As rehab starts, Braves’ Spencer Strider driven to come back even better

Atlanta Braves' pitcher Spencer Strider (99) throws against the Arizona Diamondbacks during the first inning of home opener baseball game at Truist Park, Friday, April 5, 2024, in Atlanta. (Hyosub Shin /



Atlanta Braves' pitcher Spencer Strider (99) throws against the Arizona Diamondbacks during the first inning of home opener baseball game at Truist Park, Friday, April 5, 2024, in Atlanta. (Hyosub Shin /

In one way, Spencer Strider is like the rest of us, or at least some of us. When the “check engine” light came on for his elbow, he chose to ignore it.

As the Braves ace prepared for the season at spring training in Florida, he began to feel discomfort in his right elbow but tried to not listen to what he called “those apocalyptic thoughts in my mind.”

Apocalyptic, as in a tear of the ulnar collateral ligament in his elbow, which would require season-ending Tommy John surgery. It would have been his second. The fact that he finished the spring with a 0.79 ERA probably helped convince him to delay a trip to the mechanic, as it were.

(Apologies if the idea of ignoring the “check engine” light is giving you anxiety. As someone who routinely ignores the “0 miles to empty” warning, I confess I do not easily feel your pain.)

It was only after his second start of the season, when his performance finally faltered, that he chose to speak up. Imaging tests revealed that, as he put it, he had a “big bone floating in my arm.” (In other words, the tip of his humerus – the upper arm bone – had broken off and had apparently lodged in the UCL.)

And, as such, Spencer met with media Friday before the Braves-Rangers game at Truist Park to give a briefing on his UCL, which has been stabilized with an internal brace. Because it wasn’t a significant tear, he was able to avoid the second Tommy John surgery of his career.

“The (UCL) tissue’s actually really good,” said Strider, his right arm in a sling. “I didn’t have a tear necessarily, but it became a problem and we had to deal with it surgically.”

With the brace surgery as opposed to the Tommy John procedure, he could be back as early as the start of the 2025 season.

“Of course, it was up to me, I’d try to pitch tomorrow,” said Strider, who actually probably would.

You’ll not encounter many baseball players – or people – quite like Strider. On top of having an uncommonly powerful right arm, he is intelligent, dedicated and purposeful. He is someone who has used the Braves’ road trips to explore the cities where they’re playing. He has been a journal keeper. He taught himself to play the guitar in his childhood and, at least as of last year, was maintaining a spread sheet that ranked indie-rock albums.

After he tore his UCL at Clemson in 2019 and had Tommy John surgery, he changed his approach. With the help of a Clemson sports psychologist, he sought to understand his motivation and purpose. He reshaped his pitching mechanics to ensure that the devastating injury wouldn’t happen again.

And, within three years of the Braves drafting him in 2020, he had become one of the top pitchers in the game.

“Does everything right from being a great teammate, person,” manager Brian Snitker said of Strider two weeks ago after it was revealed that he had damaged his UCL. “The dedication to what he does in everything. I hate (the injury) for him because he enjoys it so much.”

And in a comment made Friday, Strider revealed a little more of his uncommon mindset, one he has used to separate himself from thousands of other rocket-armed talents and reach the top of the baseball pyramid. Some people, he said, think of an injury or adversity as a pause button. He called that dangerous thinking.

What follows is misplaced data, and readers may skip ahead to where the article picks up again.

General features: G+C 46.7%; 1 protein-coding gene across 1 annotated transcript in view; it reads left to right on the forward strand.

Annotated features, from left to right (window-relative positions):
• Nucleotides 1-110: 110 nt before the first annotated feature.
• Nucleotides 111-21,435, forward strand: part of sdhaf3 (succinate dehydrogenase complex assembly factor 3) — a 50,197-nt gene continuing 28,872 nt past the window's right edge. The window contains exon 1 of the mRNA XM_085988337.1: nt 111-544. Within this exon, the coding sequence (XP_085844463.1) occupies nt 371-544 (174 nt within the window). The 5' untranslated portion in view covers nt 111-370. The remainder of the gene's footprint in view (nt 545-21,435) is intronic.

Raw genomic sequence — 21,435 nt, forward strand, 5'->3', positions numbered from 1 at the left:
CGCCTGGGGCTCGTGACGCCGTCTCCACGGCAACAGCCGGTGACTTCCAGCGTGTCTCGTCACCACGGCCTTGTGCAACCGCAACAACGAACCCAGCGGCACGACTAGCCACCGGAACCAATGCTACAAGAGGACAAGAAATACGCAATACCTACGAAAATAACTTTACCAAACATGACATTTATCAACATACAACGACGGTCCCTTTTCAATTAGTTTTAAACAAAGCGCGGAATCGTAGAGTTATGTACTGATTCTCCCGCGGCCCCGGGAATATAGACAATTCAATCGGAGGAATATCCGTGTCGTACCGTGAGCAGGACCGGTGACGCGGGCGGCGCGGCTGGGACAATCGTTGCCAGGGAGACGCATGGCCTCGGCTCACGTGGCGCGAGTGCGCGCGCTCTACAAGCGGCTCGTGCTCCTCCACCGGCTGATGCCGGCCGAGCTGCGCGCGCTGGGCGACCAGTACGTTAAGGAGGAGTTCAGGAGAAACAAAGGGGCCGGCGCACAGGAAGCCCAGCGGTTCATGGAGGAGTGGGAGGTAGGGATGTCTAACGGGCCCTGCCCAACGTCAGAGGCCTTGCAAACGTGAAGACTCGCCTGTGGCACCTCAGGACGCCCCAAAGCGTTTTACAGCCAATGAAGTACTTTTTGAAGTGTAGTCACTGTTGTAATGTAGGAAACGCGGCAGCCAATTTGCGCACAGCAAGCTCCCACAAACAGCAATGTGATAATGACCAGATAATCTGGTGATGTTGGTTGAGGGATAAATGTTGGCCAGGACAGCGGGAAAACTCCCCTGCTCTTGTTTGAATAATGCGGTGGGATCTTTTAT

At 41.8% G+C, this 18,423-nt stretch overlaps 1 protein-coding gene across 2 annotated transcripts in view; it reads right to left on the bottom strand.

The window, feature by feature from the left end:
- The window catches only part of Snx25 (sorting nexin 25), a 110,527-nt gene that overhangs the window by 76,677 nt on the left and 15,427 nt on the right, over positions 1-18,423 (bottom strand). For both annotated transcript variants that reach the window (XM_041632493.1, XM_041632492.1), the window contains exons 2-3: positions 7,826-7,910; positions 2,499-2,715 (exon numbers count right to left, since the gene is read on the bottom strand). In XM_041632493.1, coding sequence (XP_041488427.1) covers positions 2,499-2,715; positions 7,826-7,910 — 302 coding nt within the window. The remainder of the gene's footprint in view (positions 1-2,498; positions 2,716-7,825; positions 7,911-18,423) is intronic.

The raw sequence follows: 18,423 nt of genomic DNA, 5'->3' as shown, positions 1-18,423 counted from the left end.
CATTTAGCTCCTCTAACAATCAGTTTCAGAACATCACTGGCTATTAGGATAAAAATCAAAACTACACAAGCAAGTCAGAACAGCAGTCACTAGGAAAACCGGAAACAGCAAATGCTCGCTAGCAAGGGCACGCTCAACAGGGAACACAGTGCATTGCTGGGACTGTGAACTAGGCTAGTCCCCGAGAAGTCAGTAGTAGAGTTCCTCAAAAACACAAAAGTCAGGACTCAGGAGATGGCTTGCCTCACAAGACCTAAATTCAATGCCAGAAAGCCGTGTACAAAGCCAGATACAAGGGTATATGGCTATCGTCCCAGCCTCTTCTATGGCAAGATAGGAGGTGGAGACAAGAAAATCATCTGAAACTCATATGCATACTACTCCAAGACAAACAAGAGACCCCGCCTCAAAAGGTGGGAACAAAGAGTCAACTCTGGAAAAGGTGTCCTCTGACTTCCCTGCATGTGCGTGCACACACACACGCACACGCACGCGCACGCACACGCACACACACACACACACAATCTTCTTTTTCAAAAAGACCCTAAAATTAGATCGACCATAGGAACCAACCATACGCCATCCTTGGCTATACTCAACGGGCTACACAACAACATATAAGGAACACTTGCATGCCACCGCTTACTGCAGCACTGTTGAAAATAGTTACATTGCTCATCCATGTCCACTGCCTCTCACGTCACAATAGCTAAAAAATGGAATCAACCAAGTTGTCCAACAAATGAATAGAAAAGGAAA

“That implies an assumption that you’re trying to get back and that, when you press play again, you’re going to be the same thing,” he said, describing an entirely rational way of thinking. “Which, I don’t know why you’d want to be the same thing. If you ask any healthy player, they’re going to tell you that in a year from now, they want to be a better player in every way, a better person.”

That being the case, an injury is not an obstacle to Strider, but merely a different path to pursue improvement. This wasn’t the annoying guy who tries to put a positive spin on everything. It actually seemed to be his genuine way of looking at it, more borne from pragmatism than hokey optimism.

My experience with athletes at this level is that physical gifts are only part of the reason why they’ve made it that far. A lot of the rest of it has to do with competitiveness, intelligence and motivation – the compulsion to do much more than the average person to win, the ability to learn and apply knowledge and the willingness to do more (training, nutrition, rest) than others.

Strider’s commentary on the potential utility of injuries provided another example of what has helped him rise above his competition, a tool as valuable as his fastball.

“There’s always an uncontrollable element to injuries and to the game, and that’s what makes the game cool,” he said. “You’ve got to embrace it and make the most of it.”

Strider will undergo his rehab in Atlanta. He probably won’t completely disappear from the team, although – and here’s another insight into his psyche – he said that he didn’t want to distract the team from its pursuit of the World Series title that he direly wants to be a part of. (Another quote: “These guys don’t need me to win a World Series.”)

“The best thing I can do is make sure that, when I’m able to play, that I’m effective and I can help the team win,” he said.

As for what to expect when he resurfaces, no one who knows Strider will be surprised if he’s somehow a better player and a better person, too.